Wednesday, January 16, 2013

Hackers and heroes

Recent events have led me again to a contemplation of the equation of hackers and heroes. How is it that an essentially cerebral and sedentary activity gets equated with heroics? And why computing and not, say, bioscience?

If you've read your obligatory Joseph Campbell you know that the hero myth is ubiquitous in human cultures. Each culture adds its own flavorings and decorations, but the general story is the same: a usually young, alone male goes through transformational trials, performs some task that makes a difference to the world, and is then declared a hero.

In the story-telling world, it ends there. You don't get the post-hero narrative, although, like love stories, there is an implicit "and they lived happily ever after." This makes it easy to forget that in real life "heroism" is a moment, not a lifetime. The fireman who saves the baby from the burning building, the batter who hits the World Series-winning home run: this is a moment of glory before the person goes back to being an ordinary Joe.

When Steven Levy wrote "Hackers, heroes of the computer revolution" in 1984, the hero myth was perhaps new to the computer world. By the early 1990's consumer computing magazines were full of hero and superhero images. This presents an odd contrast to the stereotype of the out-of-shape, asocial, code-writing computer geek. Since then graphics capabilities have allowed the hero myth to move to the screen in the form of first-person games in which anyone with the time and inclination can play at being a hero.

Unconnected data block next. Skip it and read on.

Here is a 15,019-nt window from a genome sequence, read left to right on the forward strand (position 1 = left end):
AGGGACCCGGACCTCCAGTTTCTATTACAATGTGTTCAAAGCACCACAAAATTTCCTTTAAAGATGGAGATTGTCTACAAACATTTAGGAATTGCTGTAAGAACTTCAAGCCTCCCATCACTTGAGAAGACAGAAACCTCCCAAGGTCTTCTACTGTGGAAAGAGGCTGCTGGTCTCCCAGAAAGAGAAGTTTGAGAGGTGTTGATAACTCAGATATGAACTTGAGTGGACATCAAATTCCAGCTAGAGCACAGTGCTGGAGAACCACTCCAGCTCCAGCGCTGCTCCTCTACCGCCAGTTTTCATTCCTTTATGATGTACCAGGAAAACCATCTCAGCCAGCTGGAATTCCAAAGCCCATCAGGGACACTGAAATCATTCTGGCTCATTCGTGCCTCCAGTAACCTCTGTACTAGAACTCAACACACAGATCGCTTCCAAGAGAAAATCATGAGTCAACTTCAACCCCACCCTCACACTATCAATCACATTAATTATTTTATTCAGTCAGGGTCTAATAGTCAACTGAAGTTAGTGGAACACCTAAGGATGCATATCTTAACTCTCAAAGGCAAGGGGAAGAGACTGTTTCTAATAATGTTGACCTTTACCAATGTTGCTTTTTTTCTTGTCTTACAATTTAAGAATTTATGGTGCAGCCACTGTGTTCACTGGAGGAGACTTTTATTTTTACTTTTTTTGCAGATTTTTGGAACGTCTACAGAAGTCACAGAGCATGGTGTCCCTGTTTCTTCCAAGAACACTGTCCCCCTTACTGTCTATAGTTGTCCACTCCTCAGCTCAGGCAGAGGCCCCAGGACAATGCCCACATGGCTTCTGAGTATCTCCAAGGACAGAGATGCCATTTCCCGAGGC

Levy's "hacker heroes" were in fact ordinary computer geeks, and not even the first. Levy focuses on a group of young men at MIT starting in the late 1950's, but they had been preceded in the 1940's and early 1950's by those who were truly the first computer programmers, many of whom were women. There was no attribution of heroics to those pioneers, neither at the time nor retrospectively. What changed?

Many of the studies of the decline of womens enrollment in computer science ask a similar question, which is: how did computer science become a male bastion when it had once seemed welcoming to women? And why did it take on a hyper-masculinized culture, with home brew, skateboarding the hallways, pizza delivered to midnight coding frenzies, and heroes?

I don't have, and have not encountered in my reading, an answer to that question. I do want to caution, however that the hero aspiration has a down side that is played out as tragedy. It might be best to limit our heroes to the mythological realm and leave computing to mortals. It just might become a friendlier place for everybody.

1 comment:

Merrilee said...

Thank you Karen, for that thoughtful reflection.